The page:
It's time once again for Crawford Countians to think about what they would do in case of an earthquake.
Area residents, local governments, non-profits and others are being urged to participate in the Great Central U.S. Shakeout Drill Feb. 7.
Individuals, local governments, non-profits, emergency responders and others are being urged to register for the drill at www.shakeout.org/centralus. Area organizations already registered for this year's event include Lincoln Trail College and New Hebron Christian School. The past two years, Crawford County Health Department has organized local drills.
"In disaster situations, a hospital is a crucial part of recovery efforts," said CMH Safety Officer Jed Holt. "It is critical that not only do we develop specific plans for emergency situations, but that we regularly practice executing those plans. When catastrophe strikes, we must be ready."
The Crawford County Health Department is participating in the drill again this year. Director of Environmental Health and Emergency Preparedness Donna Milam said the department will conduct a small exercise with its volunteers and medical reserve corps to train them for dealing with the aftermath of a quake. If a major quake hits the county, the volunteers will need to be able set up a shelter, distribute clean water and food and help with providing tetanus shots.
The department will also conduct an earthquake drill. Patients at the CCHD office that morning will be invited to join employees in taking cover.
Locally, the drill will specifically focus on how staff reacts during an earthquake and what actions they take to ensure both patients and staff are protected. Region-wide, the goal of the event is for people, organizations and communities to become prepared, practice how to be safe and identify plans that need to be improved.
The Great Central US ShakeOut is patterned after a similar event, the Great California ShakeOut. More than one million people across nine states are expected to participate in drills as part of the event.
Organizers say it is important to do a "drop, cover and hold on" drill because, in the event of an actual quake, area residents may only have seconds to protect themselves before strong shaking knocks them down, or drops something on them.
Officials say the area is at risk from both the Wabash Valley Seismic Zone and the New Madrid Seismic Zone. The Wabash Valley zone covers southeastern Illinois and southwestern Indiana. The NMSZ, from which the Wabash Valley zone branches, is in the Central Mississippi Valley and includes portions of the states of Alabama, Arkansas, Illinois, Indiana, Kentucky, Missouri, Mississippi and Tennessee.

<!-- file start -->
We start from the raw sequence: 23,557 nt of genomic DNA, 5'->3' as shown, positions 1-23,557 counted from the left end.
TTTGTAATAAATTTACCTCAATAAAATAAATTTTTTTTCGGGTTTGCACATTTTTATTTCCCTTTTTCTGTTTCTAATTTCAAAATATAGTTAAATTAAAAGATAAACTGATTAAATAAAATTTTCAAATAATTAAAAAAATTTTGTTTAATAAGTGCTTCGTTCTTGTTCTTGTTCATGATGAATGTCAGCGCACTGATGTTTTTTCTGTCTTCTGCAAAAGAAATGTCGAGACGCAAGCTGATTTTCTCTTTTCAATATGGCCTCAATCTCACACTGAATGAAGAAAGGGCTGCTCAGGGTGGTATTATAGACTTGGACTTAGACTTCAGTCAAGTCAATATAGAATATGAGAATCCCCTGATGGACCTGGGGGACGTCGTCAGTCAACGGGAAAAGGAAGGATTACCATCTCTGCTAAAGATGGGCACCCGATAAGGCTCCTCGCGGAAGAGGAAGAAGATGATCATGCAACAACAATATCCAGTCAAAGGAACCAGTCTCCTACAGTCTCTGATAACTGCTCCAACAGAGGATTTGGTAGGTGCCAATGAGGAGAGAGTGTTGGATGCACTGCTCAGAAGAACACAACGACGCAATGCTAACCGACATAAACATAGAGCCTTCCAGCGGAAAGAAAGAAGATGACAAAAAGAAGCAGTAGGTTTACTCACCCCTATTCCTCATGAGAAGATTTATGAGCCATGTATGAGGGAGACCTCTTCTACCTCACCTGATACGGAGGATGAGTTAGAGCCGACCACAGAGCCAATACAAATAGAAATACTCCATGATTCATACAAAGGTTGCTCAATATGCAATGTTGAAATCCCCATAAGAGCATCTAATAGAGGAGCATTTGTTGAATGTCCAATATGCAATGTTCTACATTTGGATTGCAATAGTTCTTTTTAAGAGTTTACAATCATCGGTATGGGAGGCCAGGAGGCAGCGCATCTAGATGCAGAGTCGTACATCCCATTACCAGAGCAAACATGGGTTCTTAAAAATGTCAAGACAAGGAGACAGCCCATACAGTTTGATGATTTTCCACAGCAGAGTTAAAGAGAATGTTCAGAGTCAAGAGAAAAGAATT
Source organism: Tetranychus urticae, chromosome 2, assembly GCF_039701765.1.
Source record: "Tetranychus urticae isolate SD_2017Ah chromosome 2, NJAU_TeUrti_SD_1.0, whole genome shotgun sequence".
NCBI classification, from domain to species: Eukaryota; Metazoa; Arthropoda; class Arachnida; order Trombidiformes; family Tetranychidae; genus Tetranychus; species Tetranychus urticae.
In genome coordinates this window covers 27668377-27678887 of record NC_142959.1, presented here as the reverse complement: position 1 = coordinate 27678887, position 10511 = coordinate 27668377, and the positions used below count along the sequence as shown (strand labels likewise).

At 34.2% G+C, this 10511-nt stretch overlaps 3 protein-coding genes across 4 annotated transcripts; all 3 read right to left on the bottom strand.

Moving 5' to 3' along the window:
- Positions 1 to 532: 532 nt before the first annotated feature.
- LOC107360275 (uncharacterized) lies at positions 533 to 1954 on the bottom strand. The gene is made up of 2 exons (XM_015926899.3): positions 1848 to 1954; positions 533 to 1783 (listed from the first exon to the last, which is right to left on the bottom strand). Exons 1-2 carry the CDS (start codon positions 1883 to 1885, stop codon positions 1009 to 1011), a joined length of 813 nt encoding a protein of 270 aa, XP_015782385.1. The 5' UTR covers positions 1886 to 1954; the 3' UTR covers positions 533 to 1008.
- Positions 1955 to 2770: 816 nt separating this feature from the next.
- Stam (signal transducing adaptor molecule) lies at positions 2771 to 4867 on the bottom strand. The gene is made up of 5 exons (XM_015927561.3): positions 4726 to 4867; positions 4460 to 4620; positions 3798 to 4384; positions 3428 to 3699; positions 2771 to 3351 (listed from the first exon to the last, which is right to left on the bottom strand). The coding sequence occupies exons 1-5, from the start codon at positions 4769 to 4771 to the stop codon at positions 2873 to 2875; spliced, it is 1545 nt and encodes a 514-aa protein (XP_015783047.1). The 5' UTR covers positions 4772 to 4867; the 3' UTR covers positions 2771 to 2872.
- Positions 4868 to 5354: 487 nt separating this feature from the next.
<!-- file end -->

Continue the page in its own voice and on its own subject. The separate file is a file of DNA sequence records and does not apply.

The Feb. 7 date coincides with the 200th anniversary of a massive earthquake near New Madrid, Mo., the last and largest of a series of earthquakes that had started Dec. 16. The quakes caused the formation of Reelfoot Lake in Tennessee and changed the course of Midwestern rivers. Some of the shocks were felt as far away as the East Coast and aftershocks continued until 1817.
During any 50-year period, there is a 25 to 40 percent chance of a magnitude 6.0 or greater earthquake in this seismic zone. Since 1974, the year network monitoring of seismic activity began, more than 3,000 quakes have been recorded in the NMSZ. None exceeded a magnitude of 5.0, and most occurred without our noticing, according to the Federal Emergency Management Agency.
The largest earthquake in recent years occurred on the Wabash Valley zone April 18, 2008. It registered a magnitude of 5.4 and its epicenter was near Mt. Carmel. It caused damage in Lawrence County and rattled windows and set pictures swinging on walls in Crawford County. It was followed by several aftershocks during the next two weeks.
On April 24, 2010, a "micro-earthquake" registering 2.5 on the Richter scale struck at 4:05 a.m. The origin of the quake was in Knox County, Ind., about a mile north-northeast of Mount Carmel and five miles underground. Rumblings were felt as far as Demotte, Ind., about 230 miles from the quake's epicenter.
A minor quake was recorded Nov. 29, 2007, in Crawford County, but apparently did no damage. The 2.5 magnitude quake's epicenter was about three miles south of Hutsonville, five miles north west of Palestine and five miles west of Merom, Ind.
In June 2002, a moderate earthquake centered about nine miles northwest of Evansville - near Darmstadt, Ind. - lasted for about 10 seconds and registered a magnitude of 5.0. Six months before that, a tremor occurred in Palestine that registered at a 1.3 to 1.8. In February 1994, a minor earthquake in southern Illinois registered 4.2. Centered about 15 miles south-southwest of Marion, it was apparently not felt in Crawford County.
The largest historical earthquake in the region - magnitude 5.4 - caused damage in southern Illinois and west-central Indiana in 1968.
The closest seismic monitoring stations are in southern Jasper County, southern Sullivan County, Ind., and near Rosedale, in Parke County, Ind.
For more information on ShakeOut activities, or to register your business, school or organization to participate, visit the Illinois Emergency Management Agency earthquake page at www.state.il.us/iema/disaster/eQuakeMain.htm. Information is also available at www.shakeout.org/centralus or www.dropcoverholdon.org.